Much-maligned Dobbie Report basis for double-digit salary hikes at city hall


city_scope_logo-cmykThe release last Monday (March 5) of the salaries of municipal employees earning in excess of $100,000 in 2017 revealed some eye-popping pay raises to several senior managers.
In the case of Ross Tucker, director of parks and recreation, a salary hike in the 20 per cent range
And for clerk Maria Konefal, a 10 per cent pay raise.
One of the explanations given by city administration is some of the senior managers have increased job responsibilities.
Let’s be honest. How many residents out there have had more work piled on them over the past few years with nary a penny added to their pay cheque, let alone a double-digit wage increase? Continue reading

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A little good news on the Alma College front


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Over the past decade, there has been precious little in the way of positive news emanating from the rubble that is Alma College.
That is until last week when employees of R. Good Concrete of Aylmer uncovered the McLachlin Hall cornerstone that dates back to 1888.
How did the crew clearing the 11-acre site of debris hit paydirt with the discovery?
Credit goes to St. Thomas native Ryan Belanger, who has kept in touch with fellow history buff Steve Peters in an attempt to locate the stone, assumed to contain a time capsule.
Belanger contacted London developer Gino Reale to alert him as to the possibility the object in question was likely buried amid tons of yellow bricks and other building materials.

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The Dobbie Report: Was the damning document hijacked?


city_scope_logo-cmykAfter reading the unabridged version of the Dobbie Report, it’s not so much the concerns raised by the author, London consultant Tim Dobbie, are troublesome — and they most certainly are — it’s the manner in which the document itself was withheld from the previous council.
And we’re not certain all members of this council received “a thorough presentation of this report and an implementation update as part of their council orientation,” a critical recommendation of the report.
But let’s step back for a moment to get up to speed on the report itself.
The organizational review of the environmental services department — budgeted at $20,000 — was undertaken in the summer of 2014 and involved interviews with staff, department heads, members of council and outside stakeholders. Along with 10 sweeping recommendations, the review details major issues facing the City of St. Thomas, including the almost $300 million infrastructure deficit.
A highly edited version was presented to the outgoing council on Nov. 3, 2014. The report was endorsed that evening by a slim 5-3 margin with aldermen Cliff Barwick, Tom Johnston and Dave Warden opposed.

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Should city consider purchasing its downtown nemesis?


city_scope_logo-cmykJust when you thought the Sutherland Saga couldn’t attain grander levels of absurdity, comes word the structure is now on the market as a power of sale listing.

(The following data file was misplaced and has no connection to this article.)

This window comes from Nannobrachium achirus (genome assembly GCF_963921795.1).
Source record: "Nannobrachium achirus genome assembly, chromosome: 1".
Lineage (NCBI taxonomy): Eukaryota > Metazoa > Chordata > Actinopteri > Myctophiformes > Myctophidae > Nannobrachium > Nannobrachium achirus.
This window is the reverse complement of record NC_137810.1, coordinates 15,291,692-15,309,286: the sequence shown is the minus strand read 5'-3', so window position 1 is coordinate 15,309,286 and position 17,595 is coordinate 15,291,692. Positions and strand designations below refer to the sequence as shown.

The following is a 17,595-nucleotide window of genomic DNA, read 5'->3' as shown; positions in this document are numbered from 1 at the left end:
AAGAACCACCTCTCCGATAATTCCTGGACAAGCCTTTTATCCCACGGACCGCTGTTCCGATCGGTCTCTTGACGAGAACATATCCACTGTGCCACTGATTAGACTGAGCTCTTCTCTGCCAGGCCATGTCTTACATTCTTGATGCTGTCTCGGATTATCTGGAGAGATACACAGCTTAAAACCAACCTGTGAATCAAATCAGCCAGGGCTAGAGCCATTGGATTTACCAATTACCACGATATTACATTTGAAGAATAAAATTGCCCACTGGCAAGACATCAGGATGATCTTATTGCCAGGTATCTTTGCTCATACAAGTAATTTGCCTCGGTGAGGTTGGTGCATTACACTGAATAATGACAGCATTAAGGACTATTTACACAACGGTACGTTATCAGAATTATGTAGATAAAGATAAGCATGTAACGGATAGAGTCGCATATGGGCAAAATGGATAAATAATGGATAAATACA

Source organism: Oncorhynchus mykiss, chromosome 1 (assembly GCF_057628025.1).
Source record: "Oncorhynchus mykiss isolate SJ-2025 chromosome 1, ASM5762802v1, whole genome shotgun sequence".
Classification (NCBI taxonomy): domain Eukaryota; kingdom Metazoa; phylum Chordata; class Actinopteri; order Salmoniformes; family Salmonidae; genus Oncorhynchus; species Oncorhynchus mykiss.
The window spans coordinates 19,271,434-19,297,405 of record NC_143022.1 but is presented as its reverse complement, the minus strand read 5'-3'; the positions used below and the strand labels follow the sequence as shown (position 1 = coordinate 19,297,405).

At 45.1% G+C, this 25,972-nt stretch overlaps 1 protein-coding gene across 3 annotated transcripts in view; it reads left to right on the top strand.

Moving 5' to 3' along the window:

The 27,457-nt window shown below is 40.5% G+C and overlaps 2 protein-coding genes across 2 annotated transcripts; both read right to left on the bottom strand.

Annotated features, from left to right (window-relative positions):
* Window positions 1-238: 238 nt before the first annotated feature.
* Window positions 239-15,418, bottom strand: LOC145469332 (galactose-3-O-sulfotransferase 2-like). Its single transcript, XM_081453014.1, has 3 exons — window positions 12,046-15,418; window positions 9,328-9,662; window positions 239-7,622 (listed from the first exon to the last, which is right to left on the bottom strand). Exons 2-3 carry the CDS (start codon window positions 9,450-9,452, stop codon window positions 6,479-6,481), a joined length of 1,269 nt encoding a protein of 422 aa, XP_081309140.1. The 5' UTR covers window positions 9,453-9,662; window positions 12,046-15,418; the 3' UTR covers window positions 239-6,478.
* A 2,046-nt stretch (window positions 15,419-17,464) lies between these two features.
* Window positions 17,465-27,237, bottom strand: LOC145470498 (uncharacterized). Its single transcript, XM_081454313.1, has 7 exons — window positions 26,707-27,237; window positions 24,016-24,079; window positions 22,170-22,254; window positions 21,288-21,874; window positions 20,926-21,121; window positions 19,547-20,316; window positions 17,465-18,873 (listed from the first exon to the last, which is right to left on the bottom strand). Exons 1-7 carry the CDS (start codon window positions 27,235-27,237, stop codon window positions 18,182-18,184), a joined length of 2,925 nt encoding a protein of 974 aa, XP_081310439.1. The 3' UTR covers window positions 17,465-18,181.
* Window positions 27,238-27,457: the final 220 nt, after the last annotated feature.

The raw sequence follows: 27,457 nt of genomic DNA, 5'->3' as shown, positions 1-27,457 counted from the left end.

As of March 19, the building is available for purchase from E & M Cavaco for $99,888.
While the listing didn’t quite describe it in this fashion, we can imagine something along the lines of this.
“A spectacular fixer-upper in need of a little loving attention. Ideal for the handyman. With a little time and resources could be returned to former glory. Close to downtown and adjacent to rail transportation. No reasonable offer refused.”
So where does this leave the city and (former?) owner David McGee? They are supposed to appear in St. Thomas court next Friday as McGee attempts again to stall demolition of the structure that dates back to 1913.

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There’s always room for one more manager at city hall


city_scope_logo-cmykAs far as media releases go, Wednesday’s city hall advisory was brimming with corporate bravado.
“With its sights set on the strengthening of its leadership and organizational management, streamlining corporate financial management and the continued renewal of the Environmental Services Department,” the release breathlessly announced, “City Council has put in motion a number of strategic changes.”
What this declaration shamefully failed to include was three people would lose their jobs in the organizational restructuring.
Why the oversight?
Does their escort out the doors of city hall cast doubt on the true motives at play?
This restructuring is predicated, in part, by the findings of a curious report presented to council last fall.
The Dobbie Report — ostensibly an organizational review of the environmental services department — noted senior managers at city hall felt the lack of staff was an issue along with the need for more advanced equipment and technology such as cell phones and laptop computers. Continue reading

My acclamation? Sorry, no comment on that


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He’s the hottest and sexiest political commodity in the country right now and surely any number of eager, imaginative up-and-comers would love to be a player on the Justin Trudeau team as it readies for the 2015 federal election.

And yet we are expected to believe not one single motivated individual stepped forward to challenge Lori Baldwin-Sands for the Liberal nomination in Elgin-Middlesex-London?

The former St. Thomas alderman will be acclaimed on Nov. 20 at a nomination meeting to be held at the Knights of Columbus Hall.

That’s right, it was no contest.
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